This should not be too surprising, as Russia has outmaneuvered the United States at every turn of the Syria crisis. Most notable, perhaps, was the Russian surprise appearance at a meeting of the Arab League at which they secured Arab League approval (or acquiescence) in a five-point peace plan which included a ban on outside intervention. The U.S. seems to have been taken by surprise, though it is always possible that they were aware and supported the initiative–which, if true, would reveal an even higher level of incompetence.
One can only be somewhat apprehensive at the prospect of the Obama and Putin meeting next week. Obama needs to be wise, and lay the basis for a full U.S.-Russian bilateral meeting in the near future. Above all, he now needs to give unfledging support to the U.S. ambassador in Moscow, Michael McFaul, who he undercut by sending Donilon to meet with Putin.
See Miriam Elder (Modcow), “Michael McFaul, US ambassador to Moscow, victim of Kremlin ‘Twitter war'; Russian state launches volley of tweets criticising ambassador’s ‘unprofessional’ speech to students on US-Russia relations,” The Guardian, May 29, 2012.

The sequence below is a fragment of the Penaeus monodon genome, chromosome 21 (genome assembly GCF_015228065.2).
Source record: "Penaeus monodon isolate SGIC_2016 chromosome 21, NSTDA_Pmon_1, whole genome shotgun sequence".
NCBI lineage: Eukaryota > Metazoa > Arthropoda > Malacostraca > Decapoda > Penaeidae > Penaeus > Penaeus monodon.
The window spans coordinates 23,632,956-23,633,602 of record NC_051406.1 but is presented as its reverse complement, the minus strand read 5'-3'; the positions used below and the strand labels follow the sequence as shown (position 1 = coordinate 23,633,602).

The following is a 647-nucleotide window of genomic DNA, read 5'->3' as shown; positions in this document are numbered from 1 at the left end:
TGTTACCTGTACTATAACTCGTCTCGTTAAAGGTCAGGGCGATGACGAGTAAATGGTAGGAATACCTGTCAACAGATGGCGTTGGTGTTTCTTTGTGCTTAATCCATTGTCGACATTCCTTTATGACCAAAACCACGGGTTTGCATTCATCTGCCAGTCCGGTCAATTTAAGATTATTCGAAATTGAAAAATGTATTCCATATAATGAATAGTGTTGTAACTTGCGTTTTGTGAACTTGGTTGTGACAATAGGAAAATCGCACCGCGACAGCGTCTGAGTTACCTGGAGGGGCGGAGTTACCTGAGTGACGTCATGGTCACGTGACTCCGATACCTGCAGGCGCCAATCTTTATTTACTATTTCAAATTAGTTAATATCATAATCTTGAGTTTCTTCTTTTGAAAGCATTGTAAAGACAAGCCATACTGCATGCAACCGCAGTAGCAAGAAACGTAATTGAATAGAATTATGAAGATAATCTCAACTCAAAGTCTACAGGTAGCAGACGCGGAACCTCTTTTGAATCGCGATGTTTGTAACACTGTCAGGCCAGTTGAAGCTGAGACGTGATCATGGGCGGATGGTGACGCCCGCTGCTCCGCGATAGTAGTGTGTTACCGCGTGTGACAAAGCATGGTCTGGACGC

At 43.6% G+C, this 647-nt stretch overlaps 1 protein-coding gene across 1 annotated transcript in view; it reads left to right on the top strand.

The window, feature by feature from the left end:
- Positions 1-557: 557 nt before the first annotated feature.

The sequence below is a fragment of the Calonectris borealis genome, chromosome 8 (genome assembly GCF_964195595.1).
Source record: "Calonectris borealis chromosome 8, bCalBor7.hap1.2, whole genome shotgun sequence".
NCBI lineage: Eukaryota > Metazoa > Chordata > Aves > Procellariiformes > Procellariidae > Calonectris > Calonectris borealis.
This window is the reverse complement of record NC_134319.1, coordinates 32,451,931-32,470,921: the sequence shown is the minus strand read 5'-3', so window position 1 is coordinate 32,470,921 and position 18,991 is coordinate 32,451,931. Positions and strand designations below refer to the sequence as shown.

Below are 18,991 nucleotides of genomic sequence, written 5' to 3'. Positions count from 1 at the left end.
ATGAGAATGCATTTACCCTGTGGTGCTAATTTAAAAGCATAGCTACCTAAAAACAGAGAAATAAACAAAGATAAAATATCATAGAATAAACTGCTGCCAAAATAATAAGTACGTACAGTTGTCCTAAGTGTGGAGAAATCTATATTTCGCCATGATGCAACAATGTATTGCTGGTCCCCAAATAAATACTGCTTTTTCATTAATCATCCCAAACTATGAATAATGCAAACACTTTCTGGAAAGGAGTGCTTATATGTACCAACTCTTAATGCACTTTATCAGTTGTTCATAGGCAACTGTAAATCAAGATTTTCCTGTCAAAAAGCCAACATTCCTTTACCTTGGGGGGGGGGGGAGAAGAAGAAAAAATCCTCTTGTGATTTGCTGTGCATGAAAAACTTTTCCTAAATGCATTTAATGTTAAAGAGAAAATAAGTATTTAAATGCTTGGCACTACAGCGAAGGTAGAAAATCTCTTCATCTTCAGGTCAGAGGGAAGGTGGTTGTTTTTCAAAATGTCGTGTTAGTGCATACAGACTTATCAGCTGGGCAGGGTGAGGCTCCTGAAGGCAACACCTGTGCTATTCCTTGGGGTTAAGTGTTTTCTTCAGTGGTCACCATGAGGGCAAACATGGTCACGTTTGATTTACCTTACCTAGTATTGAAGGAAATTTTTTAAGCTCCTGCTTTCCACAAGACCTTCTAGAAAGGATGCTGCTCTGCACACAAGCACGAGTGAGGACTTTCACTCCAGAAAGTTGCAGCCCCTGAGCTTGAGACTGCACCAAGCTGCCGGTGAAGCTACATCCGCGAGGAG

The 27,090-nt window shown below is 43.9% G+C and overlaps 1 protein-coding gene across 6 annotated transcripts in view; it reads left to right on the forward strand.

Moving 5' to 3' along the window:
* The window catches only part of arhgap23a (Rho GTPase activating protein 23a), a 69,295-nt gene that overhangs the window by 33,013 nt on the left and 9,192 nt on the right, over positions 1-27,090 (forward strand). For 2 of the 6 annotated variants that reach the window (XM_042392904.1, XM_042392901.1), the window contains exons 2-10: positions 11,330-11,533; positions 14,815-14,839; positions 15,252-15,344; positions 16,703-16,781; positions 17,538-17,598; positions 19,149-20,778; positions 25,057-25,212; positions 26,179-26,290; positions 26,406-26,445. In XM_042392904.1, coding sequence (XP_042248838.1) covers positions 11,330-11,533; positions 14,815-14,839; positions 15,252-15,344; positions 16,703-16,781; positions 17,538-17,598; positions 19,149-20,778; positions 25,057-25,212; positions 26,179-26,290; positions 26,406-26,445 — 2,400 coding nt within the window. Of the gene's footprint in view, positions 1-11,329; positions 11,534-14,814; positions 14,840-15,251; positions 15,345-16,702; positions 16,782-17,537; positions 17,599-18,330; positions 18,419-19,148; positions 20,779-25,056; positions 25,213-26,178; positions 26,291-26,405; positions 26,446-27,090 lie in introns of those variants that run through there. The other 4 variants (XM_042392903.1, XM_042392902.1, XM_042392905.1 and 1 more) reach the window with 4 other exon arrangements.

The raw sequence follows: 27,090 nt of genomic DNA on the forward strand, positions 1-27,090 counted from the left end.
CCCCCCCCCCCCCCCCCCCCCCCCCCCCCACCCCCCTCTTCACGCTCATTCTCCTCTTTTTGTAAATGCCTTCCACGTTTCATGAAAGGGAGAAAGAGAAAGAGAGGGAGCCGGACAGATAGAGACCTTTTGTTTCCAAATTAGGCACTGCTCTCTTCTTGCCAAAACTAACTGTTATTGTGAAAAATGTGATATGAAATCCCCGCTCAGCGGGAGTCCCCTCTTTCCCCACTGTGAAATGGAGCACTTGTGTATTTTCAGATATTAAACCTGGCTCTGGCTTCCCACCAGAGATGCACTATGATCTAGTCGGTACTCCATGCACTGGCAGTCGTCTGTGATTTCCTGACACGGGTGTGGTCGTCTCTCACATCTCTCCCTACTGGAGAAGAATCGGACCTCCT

The issue of Iran’s enrichment program, which continues despite setbacks caused in part by acts of cyber-warfare causing centrifuges to explode and other computer problems, has not been resolved, and much time has been lost. The United States will need the firm support of Russia in the ongoing multilateral talks with Iran. This means Russia has further leverage over the United States on the Syrian issue.
The fact that Russia, China and Iran are on the same side of the Syrian question should be a major cause of concern to Obama, but there is little or no evidence that the administration understands the risks involved here. “Driving from the back seat,” Syria is allowed to drift into more and more intense fighting and destruction, with a sharpening of the conflict between the U.S. and Russia which points toward an inevitable collision. This is a matter of grave concern because we are talking about the two most heavily armed nuclear weapons states on the planet.
Russia is now sending weapons and equipment to Syria to enable the Syrians to strengthen their air defense systems, apparently in a bid to forestall any foreign military intervention.